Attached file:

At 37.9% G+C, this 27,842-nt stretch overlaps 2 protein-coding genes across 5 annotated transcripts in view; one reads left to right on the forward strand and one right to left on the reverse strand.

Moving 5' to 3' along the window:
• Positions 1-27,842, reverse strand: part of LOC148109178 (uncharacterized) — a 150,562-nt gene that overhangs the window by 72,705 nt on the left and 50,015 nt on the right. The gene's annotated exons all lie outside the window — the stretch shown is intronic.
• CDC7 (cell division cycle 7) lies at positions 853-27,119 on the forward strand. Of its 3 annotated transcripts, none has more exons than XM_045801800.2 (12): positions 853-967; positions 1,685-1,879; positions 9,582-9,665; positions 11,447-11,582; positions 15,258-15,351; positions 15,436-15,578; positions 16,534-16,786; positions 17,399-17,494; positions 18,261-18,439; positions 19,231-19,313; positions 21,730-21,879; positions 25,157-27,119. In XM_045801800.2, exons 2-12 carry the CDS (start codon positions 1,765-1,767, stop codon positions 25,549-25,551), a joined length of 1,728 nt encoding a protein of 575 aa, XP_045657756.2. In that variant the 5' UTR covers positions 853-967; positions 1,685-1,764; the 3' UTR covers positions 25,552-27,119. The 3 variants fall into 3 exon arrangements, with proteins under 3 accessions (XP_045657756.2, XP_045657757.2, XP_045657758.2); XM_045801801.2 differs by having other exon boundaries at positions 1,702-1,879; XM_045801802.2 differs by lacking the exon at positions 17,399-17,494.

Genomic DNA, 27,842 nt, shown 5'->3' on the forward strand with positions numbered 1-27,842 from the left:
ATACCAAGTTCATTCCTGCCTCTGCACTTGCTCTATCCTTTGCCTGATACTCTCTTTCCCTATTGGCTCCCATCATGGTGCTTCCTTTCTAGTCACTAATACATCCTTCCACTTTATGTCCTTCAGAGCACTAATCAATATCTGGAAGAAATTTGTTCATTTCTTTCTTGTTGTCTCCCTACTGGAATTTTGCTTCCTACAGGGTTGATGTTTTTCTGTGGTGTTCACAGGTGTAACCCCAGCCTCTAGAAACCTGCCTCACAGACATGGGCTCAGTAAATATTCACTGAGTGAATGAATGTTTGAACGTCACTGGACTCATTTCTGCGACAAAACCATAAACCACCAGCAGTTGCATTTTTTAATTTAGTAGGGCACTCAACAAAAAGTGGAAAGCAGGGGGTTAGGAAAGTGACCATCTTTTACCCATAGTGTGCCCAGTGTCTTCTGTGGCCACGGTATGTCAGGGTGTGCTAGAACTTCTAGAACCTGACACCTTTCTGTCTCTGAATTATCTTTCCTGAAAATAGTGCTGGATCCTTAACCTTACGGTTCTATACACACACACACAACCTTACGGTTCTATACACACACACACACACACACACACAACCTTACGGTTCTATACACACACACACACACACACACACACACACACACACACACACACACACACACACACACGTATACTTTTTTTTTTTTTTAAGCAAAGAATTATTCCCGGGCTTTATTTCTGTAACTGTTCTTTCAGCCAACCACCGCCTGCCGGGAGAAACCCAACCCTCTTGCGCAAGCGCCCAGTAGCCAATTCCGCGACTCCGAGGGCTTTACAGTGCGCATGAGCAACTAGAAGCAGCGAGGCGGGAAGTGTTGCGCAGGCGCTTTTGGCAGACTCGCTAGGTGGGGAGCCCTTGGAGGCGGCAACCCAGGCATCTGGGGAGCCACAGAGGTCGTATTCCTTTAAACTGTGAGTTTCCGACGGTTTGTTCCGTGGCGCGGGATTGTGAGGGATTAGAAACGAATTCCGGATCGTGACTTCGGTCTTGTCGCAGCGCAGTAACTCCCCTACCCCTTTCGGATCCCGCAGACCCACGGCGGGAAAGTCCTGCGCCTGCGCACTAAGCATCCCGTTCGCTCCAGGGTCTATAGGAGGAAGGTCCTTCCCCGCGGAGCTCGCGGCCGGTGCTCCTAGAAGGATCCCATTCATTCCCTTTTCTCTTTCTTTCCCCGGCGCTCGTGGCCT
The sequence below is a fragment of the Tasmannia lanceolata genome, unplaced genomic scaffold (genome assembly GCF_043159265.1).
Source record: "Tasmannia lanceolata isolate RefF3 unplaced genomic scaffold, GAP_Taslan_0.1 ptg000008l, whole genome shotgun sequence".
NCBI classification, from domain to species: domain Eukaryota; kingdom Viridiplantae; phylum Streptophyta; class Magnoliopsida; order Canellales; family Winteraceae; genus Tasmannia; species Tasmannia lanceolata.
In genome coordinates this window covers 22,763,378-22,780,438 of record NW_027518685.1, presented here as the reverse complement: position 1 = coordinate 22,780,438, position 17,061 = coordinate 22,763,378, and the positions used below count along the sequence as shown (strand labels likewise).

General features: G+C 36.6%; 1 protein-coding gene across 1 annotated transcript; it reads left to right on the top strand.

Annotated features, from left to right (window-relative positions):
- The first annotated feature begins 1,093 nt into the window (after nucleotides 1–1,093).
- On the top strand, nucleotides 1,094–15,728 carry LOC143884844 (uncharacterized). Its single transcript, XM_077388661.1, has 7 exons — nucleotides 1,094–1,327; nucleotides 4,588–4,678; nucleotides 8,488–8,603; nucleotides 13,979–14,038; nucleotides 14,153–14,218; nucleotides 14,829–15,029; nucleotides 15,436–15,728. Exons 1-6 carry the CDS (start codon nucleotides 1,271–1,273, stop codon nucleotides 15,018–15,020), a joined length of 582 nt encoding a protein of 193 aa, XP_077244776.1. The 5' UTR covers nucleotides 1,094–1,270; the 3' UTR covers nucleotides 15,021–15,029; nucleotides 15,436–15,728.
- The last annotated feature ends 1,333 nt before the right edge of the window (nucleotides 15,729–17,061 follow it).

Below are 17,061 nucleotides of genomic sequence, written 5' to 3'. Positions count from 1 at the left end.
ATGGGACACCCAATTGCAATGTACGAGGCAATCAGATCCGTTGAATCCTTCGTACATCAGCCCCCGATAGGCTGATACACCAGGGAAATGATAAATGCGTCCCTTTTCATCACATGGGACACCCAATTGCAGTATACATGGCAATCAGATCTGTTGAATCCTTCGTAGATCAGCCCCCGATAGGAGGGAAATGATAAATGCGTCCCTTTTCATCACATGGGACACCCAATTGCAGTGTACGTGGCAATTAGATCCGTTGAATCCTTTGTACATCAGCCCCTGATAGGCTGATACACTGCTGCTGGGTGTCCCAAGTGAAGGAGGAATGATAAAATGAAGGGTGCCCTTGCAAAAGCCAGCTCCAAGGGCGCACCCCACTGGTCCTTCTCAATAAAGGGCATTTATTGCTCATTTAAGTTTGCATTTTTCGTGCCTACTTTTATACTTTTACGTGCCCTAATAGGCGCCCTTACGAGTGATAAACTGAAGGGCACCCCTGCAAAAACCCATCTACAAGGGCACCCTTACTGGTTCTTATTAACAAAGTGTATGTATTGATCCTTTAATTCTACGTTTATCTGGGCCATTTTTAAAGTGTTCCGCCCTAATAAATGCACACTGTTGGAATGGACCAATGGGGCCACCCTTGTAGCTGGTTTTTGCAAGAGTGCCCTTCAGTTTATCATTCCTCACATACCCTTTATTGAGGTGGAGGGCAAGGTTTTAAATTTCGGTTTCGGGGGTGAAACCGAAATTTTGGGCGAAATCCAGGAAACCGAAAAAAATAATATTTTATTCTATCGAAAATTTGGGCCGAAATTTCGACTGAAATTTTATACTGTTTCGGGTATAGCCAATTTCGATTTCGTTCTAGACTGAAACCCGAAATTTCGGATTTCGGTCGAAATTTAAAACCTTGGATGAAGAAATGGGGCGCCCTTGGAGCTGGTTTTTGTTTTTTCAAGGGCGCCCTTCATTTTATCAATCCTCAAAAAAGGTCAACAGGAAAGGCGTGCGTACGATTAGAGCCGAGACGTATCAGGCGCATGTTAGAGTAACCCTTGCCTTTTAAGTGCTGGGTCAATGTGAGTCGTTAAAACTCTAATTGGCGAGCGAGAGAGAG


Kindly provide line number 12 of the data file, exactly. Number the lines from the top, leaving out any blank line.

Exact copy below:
Annotated features, from left to right (window-relative positions):